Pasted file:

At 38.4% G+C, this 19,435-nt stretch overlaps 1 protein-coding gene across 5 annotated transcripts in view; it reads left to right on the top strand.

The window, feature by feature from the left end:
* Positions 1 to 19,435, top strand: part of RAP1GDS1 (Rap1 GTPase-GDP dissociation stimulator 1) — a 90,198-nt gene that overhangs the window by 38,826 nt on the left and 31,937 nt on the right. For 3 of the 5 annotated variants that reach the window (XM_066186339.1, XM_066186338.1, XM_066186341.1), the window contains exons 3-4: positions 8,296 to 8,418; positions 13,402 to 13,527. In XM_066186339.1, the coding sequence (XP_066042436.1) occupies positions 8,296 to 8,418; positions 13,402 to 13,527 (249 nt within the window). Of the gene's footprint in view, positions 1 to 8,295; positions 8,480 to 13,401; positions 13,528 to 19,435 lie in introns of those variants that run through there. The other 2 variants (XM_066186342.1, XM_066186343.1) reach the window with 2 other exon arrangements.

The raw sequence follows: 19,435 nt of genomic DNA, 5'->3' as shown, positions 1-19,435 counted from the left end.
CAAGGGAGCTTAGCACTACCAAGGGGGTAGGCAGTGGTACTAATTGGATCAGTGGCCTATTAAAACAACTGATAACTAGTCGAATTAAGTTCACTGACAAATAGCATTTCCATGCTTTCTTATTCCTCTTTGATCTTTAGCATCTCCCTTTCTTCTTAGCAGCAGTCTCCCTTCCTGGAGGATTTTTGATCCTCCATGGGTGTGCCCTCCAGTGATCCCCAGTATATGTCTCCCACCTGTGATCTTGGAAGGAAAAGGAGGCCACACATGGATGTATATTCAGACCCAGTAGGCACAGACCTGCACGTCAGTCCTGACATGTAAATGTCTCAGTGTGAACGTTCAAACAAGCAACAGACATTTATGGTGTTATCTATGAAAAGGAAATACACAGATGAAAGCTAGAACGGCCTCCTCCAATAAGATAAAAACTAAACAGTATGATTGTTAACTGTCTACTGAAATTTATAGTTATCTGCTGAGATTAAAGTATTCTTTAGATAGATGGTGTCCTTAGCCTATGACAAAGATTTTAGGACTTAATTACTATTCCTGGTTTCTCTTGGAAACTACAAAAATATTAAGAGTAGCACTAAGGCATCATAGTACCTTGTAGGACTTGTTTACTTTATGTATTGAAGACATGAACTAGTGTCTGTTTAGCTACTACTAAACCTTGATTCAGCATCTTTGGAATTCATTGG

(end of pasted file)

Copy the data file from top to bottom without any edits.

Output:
At 38.4% G+C, this 19,435-nt stretch overlaps 1 protein-coding gene across 5 annotated transcripts in view; it reads left to right on the top strand.

The window, feature by feature from the left end:
* Positions 1 to 19,435, top strand: part of RAP1GDS1 (Rap1 GTPase-GDP dissociation stimulator 1) — a 90,198-nt gene that overhangs the window by 38,826 nt on the left and 31,937 nt on the right. For 3 of the 5 annotated variants that reach the window (XM_066186339.1, XM_066186338.1, XM_066186341.1), the window contains exons 3-4: positions 8,296 to 8,418; positions 13,402 to 13,527. In XM_066186339.1, the coding sequence (XP_066042436.1) occupies positions 8,296 to 8,418; positions 13,402 to 13,527 (249 nt within the window). Of the gene's footprint in view, positions 1 to 8,295; positions 8,480 to 13,401; positions 13,528 to 19,435 lie in introns of those variants that run through there. The other 2 variants (XM_066186342.1, XM_066186343.1) reach the window with 2 other exon arrangements.

The raw sequence follows: 19,435 nt of genomic DNA, 5'->3' as shown, positions 1-19,435 counted from the left end.
CAAGGGAGCTTAGCACTACCAAGGGGGTAGGCAGTGGTACTAATTGGATCAGTGGCCTATTAAAACAACTGATAACTAGTCGAATTAAGTTCACTGACAAATAGCATTTCCATGCTTTCTTATTCCTCTTTGATCTTTAGCATCTCCCTTTCTTCTTAGCAGCAGTCTCCCTTCCTGGAGGATTTTTGATCCTCCATGGGTGTGCCCTCCAGTGATCCCCAGTATATGTCTCCCACCTGTGATCTTGGAAGGAAAAGGAGGCCACACATGGATGTATATTCAGACCCAGTAGGCACAGACCTGCACGTCAGTCCTGACATGTAAATGTCTCAGTGTGAACGTTCAAACAAGCAACAGACATTTATGGTGTTATCTATGAAAAGGAAATACACAGATGAAAGCTAGAACGGCCTCCTCCAATAAGATAAAAACTAAACAGTATGATTGTTAACTGTCTACTGAAATTTATAGTTATCTGCTGAGATTAAAGTATTCTTTAGATAGATGGTGTCCTTAGCCTATGACAAAGATTTTAGGACTTAATTACTATTCCTGGTTTCTCTTGGAAACTACAAAAATATTAAGAGTAGCACTAAGGCATCATAGTACCTTGTAGGACTTGTTTACTTTATGTATTGAAGACATGAACTAGTGTCTGTTTAGCTACTACTAAACCTTGATTCAGCATCTTTGGAATTCATTGG